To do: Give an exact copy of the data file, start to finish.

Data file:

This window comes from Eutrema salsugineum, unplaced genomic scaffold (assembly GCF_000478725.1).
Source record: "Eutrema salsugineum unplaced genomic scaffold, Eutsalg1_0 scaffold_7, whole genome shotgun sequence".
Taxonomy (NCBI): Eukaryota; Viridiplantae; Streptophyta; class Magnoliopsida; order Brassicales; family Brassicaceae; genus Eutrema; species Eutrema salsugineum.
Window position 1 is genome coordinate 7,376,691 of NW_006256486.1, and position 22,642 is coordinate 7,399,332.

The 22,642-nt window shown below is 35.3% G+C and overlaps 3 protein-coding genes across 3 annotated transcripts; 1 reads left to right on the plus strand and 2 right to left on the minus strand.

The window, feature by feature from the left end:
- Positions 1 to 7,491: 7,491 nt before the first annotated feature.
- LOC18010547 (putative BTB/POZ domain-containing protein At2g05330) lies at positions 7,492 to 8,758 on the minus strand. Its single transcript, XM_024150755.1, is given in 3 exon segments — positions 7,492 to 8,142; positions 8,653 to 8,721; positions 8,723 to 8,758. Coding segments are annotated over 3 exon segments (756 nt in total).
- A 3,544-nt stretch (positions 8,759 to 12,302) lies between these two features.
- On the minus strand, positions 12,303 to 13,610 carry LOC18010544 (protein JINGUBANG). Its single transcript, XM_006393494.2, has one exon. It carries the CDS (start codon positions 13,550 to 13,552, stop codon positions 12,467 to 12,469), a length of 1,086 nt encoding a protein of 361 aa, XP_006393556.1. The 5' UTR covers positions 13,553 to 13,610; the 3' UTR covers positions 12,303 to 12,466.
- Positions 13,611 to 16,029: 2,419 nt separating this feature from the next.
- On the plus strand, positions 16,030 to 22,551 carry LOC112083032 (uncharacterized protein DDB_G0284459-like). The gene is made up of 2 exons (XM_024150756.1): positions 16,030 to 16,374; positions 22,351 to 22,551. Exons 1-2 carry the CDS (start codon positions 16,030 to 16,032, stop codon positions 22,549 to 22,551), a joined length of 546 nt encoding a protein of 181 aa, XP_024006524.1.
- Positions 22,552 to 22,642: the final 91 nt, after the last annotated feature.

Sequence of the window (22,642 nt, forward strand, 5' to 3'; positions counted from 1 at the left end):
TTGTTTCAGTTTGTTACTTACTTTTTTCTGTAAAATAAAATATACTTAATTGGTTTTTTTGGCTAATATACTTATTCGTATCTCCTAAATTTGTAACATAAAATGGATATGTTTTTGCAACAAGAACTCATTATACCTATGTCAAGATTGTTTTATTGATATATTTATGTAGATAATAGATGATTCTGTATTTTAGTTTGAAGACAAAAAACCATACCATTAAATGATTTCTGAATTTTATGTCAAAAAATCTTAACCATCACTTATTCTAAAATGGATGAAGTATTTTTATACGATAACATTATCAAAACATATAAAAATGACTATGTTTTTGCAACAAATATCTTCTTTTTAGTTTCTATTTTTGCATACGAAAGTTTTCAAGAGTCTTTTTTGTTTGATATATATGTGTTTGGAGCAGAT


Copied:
This window comes from Eutrema salsugineum, unplaced genomic scaffold (assembly GCF_000478725.1).
Source record: "Eutrema salsugineum unplaced genomic scaffold, Eutsalg1_0 scaffold_7, whole genome shotgun sequence".
Taxonomy (NCBI): Eukaryota; Viridiplantae; Streptophyta; class Magnoliopsida; order Brassicales; family Brassicaceae; genus Eutrema; species Eutrema salsugineum.
Window position 1 is genome coordinate 7,376,691 of NW_006256486.1, and position 22,642 is coordinate 7,399,332.

The 22,642-nt window shown below is 35.3% G+C and overlaps 3 protein-coding genes across 3 annotated transcripts; 1 reads left to right on the plus strand and 2 right to left on the minus strand.

The window, feature by feature from the left end:
- Positions 1 to 7,491: 7,491 nt before the first annotated feature.
- LOC18010547 (putative BTB/POZ domain-containing protein At2g05330) lies at positions 7,492 to 8,758 on the minus strand. Its single transcript, XM_024150755.1, is given in 3 exon segments — positions 7,492 to 8,142; positions 8,653 to 8,721; positions 8,723 to 8,758. Coding segments are annotated over 3 exon segments (756 nt in total).
- A 3,544-nt stretch (positions 8,759 to 12,302) lies between these two features.
- On the minus strand, positions 12,303 to 13,610 carry LOC18010544 (protein JINGUBANG). Its single transcript, XM_006393494.2, has one exon. It carries the CDS (start codon positions 13,550 to 13,552, stop codon positions 12,467 to 12,469), a length of 1,086 nt encoding a protein of 361 aa, XP_006393556.1. The 5' UTR covers positions 13,553 to 13,610; the 3' UTR covers positions 12,303 to 12,466.
- Positions 13,611 to 16,029: 2,419 nt separating this feature from the next.
- On the plus strand, positions 16,030 to 22,551 carry LOC112083032 (uncharacterized protein DDB_G0284459-like). The gene is made up of 2 exons (XM_024150756.1): positions 16,030 to 16,374; positions 22,351 to 22,551. Exons 1-2 carry the CDS (start codon positions 16,030 to 16,032, stop codon positions 22,549 to 22,551), a joined length of 546 nt encoding a protein of 181 aa, XP_024006524.1.
- Positions 22,552 to 22,642: the final 91 nt, after the last annotated feature.

Sequence of the window (22,642 nt, forward strand, 5' to 3'; positions counted from 1 at the left end):
TTGTTTCAGTTTGTTACTTACTTTTTTCTGTAAAATAAAATATACTTAATTGGTTTTTTTGGCTAATATACTTATTCGTATCTCCTAAATTTGTAACATAAAATGGATATGTTTTTGCAACAAGAACTCATTATACCTATGTCAAGATTGTTTTATTGATATATTTATGTAGATAATAGATGATTCTGTATTTTAGTTTGAAGACAAAAAACCATACCATTAAATGATTTCTGAATTTTATGTCAAAAAATCTTAACCATCACTTATTCTAAAATGGATGAAGTATTTTTATACGATAACATTATCAAAACATATAAAAATGACTATGTTTTTGCAACAAATATCTTCTTTTTAGTTTCTATTTTTGCATACGAAAGTTTTCAAGAGTCTTTTTTGTTTGATATATATGTGTTTGGAGCAGAT